Cruise Arrivals


Archaeologists arrive on Sanday to inspect shipwreck

Raymond Brown helped recover some of the wreckage which had separated. (RODERICK THORNE)

As professional archaeologists set foot on Sanday to examine the shipwreck discovered there last week, the work of amateur island archaeologists has been commended.

News of a large piece of timber, identified as the midships of a carvel wooden vessel, that was discovered at Cata Sand spread far and wide promoting much online speculation about its age and origin.

Today, Ben Saunders, of Wessex Archeology, will insect the wreckage and site, and hopes to discover the date and origin of the wood using dendrochronology (the science of dating wood from analysis of tree rings).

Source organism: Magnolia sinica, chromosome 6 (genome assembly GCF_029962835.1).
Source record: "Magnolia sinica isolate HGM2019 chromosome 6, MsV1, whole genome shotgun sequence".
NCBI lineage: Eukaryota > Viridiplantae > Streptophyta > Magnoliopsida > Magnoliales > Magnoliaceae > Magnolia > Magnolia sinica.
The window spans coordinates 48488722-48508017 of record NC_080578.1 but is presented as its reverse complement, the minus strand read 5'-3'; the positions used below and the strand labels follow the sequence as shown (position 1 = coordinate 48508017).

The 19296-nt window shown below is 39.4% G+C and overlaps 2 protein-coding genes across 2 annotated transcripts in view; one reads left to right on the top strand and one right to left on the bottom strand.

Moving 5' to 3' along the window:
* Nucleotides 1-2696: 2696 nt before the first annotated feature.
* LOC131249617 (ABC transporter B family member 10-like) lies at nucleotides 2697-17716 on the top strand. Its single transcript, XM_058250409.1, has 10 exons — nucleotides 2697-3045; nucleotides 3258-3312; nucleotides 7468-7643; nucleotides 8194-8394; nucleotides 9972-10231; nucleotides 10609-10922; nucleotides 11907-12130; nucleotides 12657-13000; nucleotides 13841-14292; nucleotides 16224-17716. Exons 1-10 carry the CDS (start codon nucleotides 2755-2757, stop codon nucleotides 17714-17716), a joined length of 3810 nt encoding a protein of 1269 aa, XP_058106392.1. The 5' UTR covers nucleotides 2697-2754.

But he has also praised all the work already conducted by islanders to record and preserve the find.

Mr Saunders explained that “rapid recording” was essential in cases like this. It is believed the remains were buried under the sand or sediment before a storm two weeks ago brought then on to the beach. 
Now fully exposed to the air and tide, they have began to break apart.

“The work of the people on Sanday has been fantastic,” Mr Saunders said.

“They have been taking lots of photos from different angles to allow a 3D model to be constructed.

“In fact they have already created an amazing resource before any marine archaeologist has even been out there.”

Mr Saunders will be joined by Orkney Islands Council archaeologist Paul Sharman, recording and sampling from the wreck material in partnership with Sanday residents as well as providing community training in maritime archaeological skills.

Anyone interested in taking part should email Ben Saunders at: b.saunders@wessexarch.co.uk